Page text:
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Robert A. Nathenson
Michael R. Richards
Karin V. Rhodes
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Context: Recent demographic trends show Latino immigrants moving to “emerging destinations” outside traditional Latino enclaves. Immigrants in emerging destinations with limited English proficiency (LEP) may experience greater challenges finding health care services oriented to their linguistic needs than those in traditional enclaves, especially if the supply of language resources in these areas has not kept pace with new demand.
Methods: This study uses an experimental audit design to directly compare the ability of uninsured Spanish-speaking LEP adults to access interpreter services and to obtain new patient primary care appointments at federally qualified health centers (FQHCs) across traditional and emerging destinations. We additionally compare the appointment rates of English-proficient uninsured and English-proficient Medicaid patients across these destinations that contacted the same FQHCs. English-proficient patients serve as an access benchmark that is independent of differences in Spanish language services.
Findings: Results indicate that LEP Spanish-speaking patients within emerging destinations are 40 percentage points less likely to receive an appointment than those in traditional destinations. English-proficient groups, by contrast, experience similar levels of access across destinations. Disparities in safety net provider access by destination status are consistent with differences in the availability of bilingual services. Ninety-two percent of FQHCs in traditional destinations offered appointments with either Spanish-speaking clinicians or translation services with non-clinical bilingual staff, while only 54% did so in emerging destinations. LEP patients denied care in emerging destinations must also travel greater distances than in traditional destinations to reach the next available safety net provider.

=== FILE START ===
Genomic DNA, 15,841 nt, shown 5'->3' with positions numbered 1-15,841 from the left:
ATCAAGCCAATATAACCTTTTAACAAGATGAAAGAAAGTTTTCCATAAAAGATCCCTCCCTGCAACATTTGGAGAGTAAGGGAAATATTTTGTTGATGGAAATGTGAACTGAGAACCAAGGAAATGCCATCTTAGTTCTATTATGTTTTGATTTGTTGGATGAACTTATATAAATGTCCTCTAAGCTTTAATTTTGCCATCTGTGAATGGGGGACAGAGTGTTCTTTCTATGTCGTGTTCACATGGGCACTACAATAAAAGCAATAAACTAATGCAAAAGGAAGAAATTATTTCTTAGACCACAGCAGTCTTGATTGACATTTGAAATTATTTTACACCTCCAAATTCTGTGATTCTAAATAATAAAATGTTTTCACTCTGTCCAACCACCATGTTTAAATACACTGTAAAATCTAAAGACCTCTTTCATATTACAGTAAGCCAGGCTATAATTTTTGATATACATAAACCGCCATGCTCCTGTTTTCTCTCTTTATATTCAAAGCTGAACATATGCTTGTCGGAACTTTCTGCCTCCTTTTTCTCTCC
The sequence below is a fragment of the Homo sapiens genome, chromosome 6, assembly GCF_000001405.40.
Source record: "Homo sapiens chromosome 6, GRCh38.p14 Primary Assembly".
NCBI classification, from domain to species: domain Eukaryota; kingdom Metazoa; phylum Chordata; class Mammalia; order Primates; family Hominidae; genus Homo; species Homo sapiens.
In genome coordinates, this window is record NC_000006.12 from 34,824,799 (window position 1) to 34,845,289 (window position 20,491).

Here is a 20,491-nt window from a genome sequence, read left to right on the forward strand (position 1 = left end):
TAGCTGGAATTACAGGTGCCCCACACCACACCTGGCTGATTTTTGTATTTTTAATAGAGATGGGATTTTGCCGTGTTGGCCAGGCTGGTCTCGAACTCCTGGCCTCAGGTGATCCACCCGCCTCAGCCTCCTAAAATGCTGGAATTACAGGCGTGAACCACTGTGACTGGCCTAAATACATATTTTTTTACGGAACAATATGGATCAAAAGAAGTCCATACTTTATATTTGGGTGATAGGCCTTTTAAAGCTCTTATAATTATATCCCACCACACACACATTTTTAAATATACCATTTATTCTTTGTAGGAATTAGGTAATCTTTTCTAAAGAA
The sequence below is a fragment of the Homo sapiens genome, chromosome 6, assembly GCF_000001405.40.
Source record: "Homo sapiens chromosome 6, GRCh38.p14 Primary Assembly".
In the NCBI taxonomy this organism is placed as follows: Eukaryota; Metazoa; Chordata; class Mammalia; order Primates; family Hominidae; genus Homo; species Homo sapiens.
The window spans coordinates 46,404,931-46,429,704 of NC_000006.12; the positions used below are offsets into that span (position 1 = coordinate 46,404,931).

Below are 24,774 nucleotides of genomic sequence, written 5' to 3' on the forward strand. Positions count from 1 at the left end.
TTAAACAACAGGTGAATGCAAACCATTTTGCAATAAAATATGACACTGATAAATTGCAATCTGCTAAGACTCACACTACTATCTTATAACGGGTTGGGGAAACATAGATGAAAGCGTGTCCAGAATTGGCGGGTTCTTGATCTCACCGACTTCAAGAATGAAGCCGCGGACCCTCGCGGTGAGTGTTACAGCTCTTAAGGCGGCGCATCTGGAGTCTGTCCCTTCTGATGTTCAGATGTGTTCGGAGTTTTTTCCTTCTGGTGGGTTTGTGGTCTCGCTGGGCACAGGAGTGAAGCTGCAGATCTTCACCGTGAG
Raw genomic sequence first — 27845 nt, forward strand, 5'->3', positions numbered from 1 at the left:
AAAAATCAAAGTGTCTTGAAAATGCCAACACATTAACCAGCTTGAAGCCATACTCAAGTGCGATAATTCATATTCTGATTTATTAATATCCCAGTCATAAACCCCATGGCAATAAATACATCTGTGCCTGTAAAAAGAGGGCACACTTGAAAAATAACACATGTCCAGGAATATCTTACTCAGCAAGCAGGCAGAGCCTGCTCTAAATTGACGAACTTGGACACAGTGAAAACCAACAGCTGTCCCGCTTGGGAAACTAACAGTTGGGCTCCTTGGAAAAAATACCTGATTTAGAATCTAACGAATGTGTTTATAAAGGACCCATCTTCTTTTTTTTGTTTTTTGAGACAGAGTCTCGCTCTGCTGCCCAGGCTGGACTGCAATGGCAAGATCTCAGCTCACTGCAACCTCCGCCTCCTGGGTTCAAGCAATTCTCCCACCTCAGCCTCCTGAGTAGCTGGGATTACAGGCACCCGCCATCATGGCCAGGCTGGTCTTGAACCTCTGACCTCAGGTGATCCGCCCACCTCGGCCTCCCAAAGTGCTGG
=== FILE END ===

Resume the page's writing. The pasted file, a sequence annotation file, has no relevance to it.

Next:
Conclusions: Our findings highlight that current language resources in emerging destinations may be inadequate for keeping up with the transforming needs of the patient population. As the Latino immigrant population continues to expand and diffuse, better accommodation within the health care safety net is likely to increase in importance.
Author(s): Robert A. Nathenson, Brendan Saloner, Michael R. Richards, and Karin V. Rhodes
Keywords: access to health care, Latino, immigration, limited English proficiency.
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Volume 94, Issue 4 (pages 768–799) DOI: 10.1111/1468-0009.12231 Published in 2016
Apr 6, 2021
Mar 30, 2021
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